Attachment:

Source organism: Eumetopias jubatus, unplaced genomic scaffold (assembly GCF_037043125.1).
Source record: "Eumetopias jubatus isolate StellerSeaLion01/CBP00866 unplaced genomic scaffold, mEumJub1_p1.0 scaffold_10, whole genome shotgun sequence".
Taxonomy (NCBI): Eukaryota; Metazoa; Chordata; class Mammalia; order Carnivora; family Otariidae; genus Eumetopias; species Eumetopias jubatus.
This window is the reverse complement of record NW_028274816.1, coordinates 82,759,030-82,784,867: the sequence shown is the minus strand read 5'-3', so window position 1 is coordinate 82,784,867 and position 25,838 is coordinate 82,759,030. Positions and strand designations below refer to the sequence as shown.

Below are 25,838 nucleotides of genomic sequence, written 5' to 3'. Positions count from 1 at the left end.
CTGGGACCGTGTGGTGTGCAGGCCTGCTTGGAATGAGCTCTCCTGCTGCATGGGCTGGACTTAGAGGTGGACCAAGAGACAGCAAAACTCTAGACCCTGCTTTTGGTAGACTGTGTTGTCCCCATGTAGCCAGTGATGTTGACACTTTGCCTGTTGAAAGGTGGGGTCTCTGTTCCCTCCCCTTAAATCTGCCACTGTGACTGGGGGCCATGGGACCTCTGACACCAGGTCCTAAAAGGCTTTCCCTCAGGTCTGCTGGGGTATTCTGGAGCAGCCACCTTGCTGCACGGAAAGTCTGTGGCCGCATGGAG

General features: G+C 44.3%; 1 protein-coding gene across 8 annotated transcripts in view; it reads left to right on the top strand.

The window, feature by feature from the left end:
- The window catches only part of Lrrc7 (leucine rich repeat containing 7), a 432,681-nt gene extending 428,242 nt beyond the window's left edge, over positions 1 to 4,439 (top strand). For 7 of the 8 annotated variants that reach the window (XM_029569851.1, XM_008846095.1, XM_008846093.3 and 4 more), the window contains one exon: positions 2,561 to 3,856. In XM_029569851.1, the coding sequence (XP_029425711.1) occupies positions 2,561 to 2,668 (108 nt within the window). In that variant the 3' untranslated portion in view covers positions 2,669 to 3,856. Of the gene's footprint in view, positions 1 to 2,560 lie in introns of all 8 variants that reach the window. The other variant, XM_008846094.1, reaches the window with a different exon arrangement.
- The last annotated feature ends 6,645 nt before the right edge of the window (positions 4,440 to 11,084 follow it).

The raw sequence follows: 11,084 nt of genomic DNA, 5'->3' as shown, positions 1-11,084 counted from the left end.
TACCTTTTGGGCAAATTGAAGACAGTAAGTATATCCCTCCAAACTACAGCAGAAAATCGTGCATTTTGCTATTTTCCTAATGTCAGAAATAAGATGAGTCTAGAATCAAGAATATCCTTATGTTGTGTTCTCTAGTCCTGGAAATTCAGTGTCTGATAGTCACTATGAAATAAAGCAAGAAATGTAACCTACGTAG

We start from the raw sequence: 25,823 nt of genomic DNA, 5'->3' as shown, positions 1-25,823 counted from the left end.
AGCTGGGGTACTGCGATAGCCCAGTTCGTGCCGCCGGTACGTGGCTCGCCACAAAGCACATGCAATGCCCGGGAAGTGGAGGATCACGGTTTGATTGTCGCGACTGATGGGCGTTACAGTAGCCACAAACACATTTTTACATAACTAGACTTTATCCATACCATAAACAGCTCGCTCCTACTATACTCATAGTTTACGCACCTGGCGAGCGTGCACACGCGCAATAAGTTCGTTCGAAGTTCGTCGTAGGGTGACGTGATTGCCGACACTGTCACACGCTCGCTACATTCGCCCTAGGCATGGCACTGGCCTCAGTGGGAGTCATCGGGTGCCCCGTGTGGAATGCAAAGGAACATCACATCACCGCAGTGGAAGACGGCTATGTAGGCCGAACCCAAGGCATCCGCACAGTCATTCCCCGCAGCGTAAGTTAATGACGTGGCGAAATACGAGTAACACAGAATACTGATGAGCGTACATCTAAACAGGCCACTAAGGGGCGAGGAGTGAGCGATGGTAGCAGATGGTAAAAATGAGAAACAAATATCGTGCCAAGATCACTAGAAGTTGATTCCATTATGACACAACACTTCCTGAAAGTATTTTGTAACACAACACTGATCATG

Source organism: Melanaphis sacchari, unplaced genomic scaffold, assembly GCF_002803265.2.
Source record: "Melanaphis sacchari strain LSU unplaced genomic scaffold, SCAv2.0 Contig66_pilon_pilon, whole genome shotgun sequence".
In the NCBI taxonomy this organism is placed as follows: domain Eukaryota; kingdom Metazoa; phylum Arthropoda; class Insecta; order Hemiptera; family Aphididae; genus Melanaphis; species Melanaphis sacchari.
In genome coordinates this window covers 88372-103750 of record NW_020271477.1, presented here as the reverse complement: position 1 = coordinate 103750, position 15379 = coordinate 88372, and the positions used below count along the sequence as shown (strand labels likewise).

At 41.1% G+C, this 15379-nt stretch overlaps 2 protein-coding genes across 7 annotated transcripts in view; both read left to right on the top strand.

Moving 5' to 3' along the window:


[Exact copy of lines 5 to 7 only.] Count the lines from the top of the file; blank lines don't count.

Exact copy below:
Below are 25,838 nucleotides of genomic sequence, written 5' to 3'. Positions count from 1 at the left end.
CTGGGACCGTGTGGTGTGCAGGCCTGCTTGGAATGAGCTCTCCTGCTGCATGGGCTGGACTTAGAGGTGGACCAAGAGACAGCAAAACTCTAGACCCTGCTTTTGGTAGACTGTGTTGTCCCCATGTAGCCAGTGATGTTGACACTTTGCCTGTTGAAAGGTGGGGTCTCTGTTCCCTCCCCTTAAATCTGCCACTGTGACTGGGGGCCATGGGACCTCTGACACCAGGTCCTAAAAGGCTTTCCCTCAGGTCTGCTGGGGTATTCTGGAGCAGCCACCTTGCTGCACGGAAAGTCTGTGGCCGCATGGAG

General features: G+C 44.3%; 1 protein-coding gene across 8 annotated transcripts in view; it reads left to right on the top strand.